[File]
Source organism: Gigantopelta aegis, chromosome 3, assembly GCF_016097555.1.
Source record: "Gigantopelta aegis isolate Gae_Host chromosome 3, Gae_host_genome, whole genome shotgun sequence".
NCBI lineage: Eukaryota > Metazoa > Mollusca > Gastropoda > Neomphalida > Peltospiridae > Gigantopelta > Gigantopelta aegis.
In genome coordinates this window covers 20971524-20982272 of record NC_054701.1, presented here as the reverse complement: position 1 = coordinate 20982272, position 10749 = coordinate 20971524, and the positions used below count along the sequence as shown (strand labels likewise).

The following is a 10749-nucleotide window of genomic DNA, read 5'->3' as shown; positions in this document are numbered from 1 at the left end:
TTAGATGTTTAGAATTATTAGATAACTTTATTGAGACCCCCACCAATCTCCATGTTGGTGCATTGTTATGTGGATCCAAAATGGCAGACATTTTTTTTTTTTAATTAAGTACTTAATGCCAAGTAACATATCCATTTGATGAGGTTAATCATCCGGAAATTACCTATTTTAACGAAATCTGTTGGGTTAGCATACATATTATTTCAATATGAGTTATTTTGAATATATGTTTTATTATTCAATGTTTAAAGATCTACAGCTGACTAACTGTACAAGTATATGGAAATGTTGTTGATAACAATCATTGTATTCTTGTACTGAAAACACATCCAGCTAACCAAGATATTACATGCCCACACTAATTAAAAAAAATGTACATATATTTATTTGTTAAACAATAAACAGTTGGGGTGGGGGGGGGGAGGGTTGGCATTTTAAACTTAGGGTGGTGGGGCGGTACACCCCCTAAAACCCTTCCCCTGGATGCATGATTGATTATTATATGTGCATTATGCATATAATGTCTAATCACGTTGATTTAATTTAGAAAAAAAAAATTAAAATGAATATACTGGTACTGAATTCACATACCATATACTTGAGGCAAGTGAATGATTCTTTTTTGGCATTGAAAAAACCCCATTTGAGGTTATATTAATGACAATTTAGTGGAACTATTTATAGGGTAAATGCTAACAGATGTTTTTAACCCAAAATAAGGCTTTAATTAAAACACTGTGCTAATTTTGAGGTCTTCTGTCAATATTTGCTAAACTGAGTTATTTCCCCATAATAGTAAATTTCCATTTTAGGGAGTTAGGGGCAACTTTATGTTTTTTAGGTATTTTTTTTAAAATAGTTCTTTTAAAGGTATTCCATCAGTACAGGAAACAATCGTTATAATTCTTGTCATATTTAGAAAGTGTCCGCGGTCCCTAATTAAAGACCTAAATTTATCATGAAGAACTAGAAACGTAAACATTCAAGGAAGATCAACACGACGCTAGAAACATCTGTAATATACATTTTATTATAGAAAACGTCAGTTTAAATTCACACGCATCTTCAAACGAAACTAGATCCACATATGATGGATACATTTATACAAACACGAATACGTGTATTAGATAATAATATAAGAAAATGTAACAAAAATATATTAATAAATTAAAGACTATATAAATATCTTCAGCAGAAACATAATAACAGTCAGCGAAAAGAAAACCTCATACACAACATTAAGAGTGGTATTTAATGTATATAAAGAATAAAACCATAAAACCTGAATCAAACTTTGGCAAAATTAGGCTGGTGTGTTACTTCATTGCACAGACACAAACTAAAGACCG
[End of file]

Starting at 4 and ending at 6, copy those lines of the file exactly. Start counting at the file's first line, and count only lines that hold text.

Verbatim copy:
In genome coordinates this window covers 20971524-20982272 of record NC_054701.1, presented here as the reverse complement: position 1 = coordinate 20982272, position 10749 = coordinate 20971524, and the positions used below count along the sequence as shown (strand labels likewise).

The following is a 10749-nucleotide window of genomic DNA, read 5'->3' as shown; positions in this document are numbered from 1 at the left end:
TTAGATGTTTAGAATTATTAGATAACTTTATTGAGACCCCCACCAATCTCCATGTTGGTGCATTGTTATGTGGATCCAAAATGGCAGACATTTTTTTTTTTTAATTAAGTACTTAATGCCAAGTAACATATCCATTTGATGAGGTTAATCATCCGGAAATTACCTATTTTAACGAAATCTGTTGGGTTAGCATACATATTATTTCAATATGAGTTATTTTGAATATATGTTTTATTATTCAATGTTTAAAGATCTACAGCTGACTAACTGTACAAGTATATGGAAATGTTGTTGATAACAATCATTGTATTCTTGTACTGAAAACACATCCAGCTAACCAAGATATTACATGCCCACACTAATTAAAAAAAATGTACATATATTTATTTGTTAAACAATAAACAGTTGGGGTGGGGGGGGGGAGGGTTGGCATTTTAAACTTAGGGTGGTGGGGCGGTACACCCCCTAAAACCCTTCCCCTGGATGCATGATTGATTATTATATGTGCATTATGCATATAATGTCTAATCACGTTGATTTAATTTAGAAAAAAAAAATTAAAATGAATATACTGGTACTGAATTCACATACCATATACTTGAGGCAAGTGAATGATTCTTTTTTGGCATTGAAAAAACCCCATTTGAGGTTATATTAATGACAATTTAGTGGAACTATTTATAGGGTAAATGCTAACAGATGTTTTTAACCCAAAATAAGGCTTTAATTAAAACACTGTGCTAATTTTGAGGTCTTCTGTCAATATTTGCTAAACTGAGTTATTTCCCCATAATAGTAAATTTCCATTTTAGGGAGTTAGGGGCAACTTTATGTTTTTTAGGTATTTTTTTTAAAATAGTTCTTTTAAAGGTATTCCATCAGTACAGGAAACAATCGTTATAATTCTTGTCATATTTAGAAAGTGTCCGCGGTCCCTAATTAAAGACCTAAATTTATCATGAAGAACTAGAAACGTAAACATTCAAGGAAGATCAACACGACGCTAGAAACATCTGTAATATACATTTTATTATAGAAAACGTCAGTTTAAATTCACACGCATCTTCAAACGAAACTAGATCCACATATGATGGATACATTTATACAAACACGAATACGTGTATTAGATAATAATATAAGAAAATGTAACAAAAATATATTAATAAATTAAAGACTATATAAATATCTTCAGCAGAAACATAATAACAGTCAGCGAAAAGAAAACCTCATACACAACATTAAGAGTGGTATTTAATGTATATAAAGAATAAAACCATAAAACCTGAATCAAACTTTGGCAAAATTAGGCTGGTGTGTTACTTCATTGCACAGACACAAACTAAAGACCG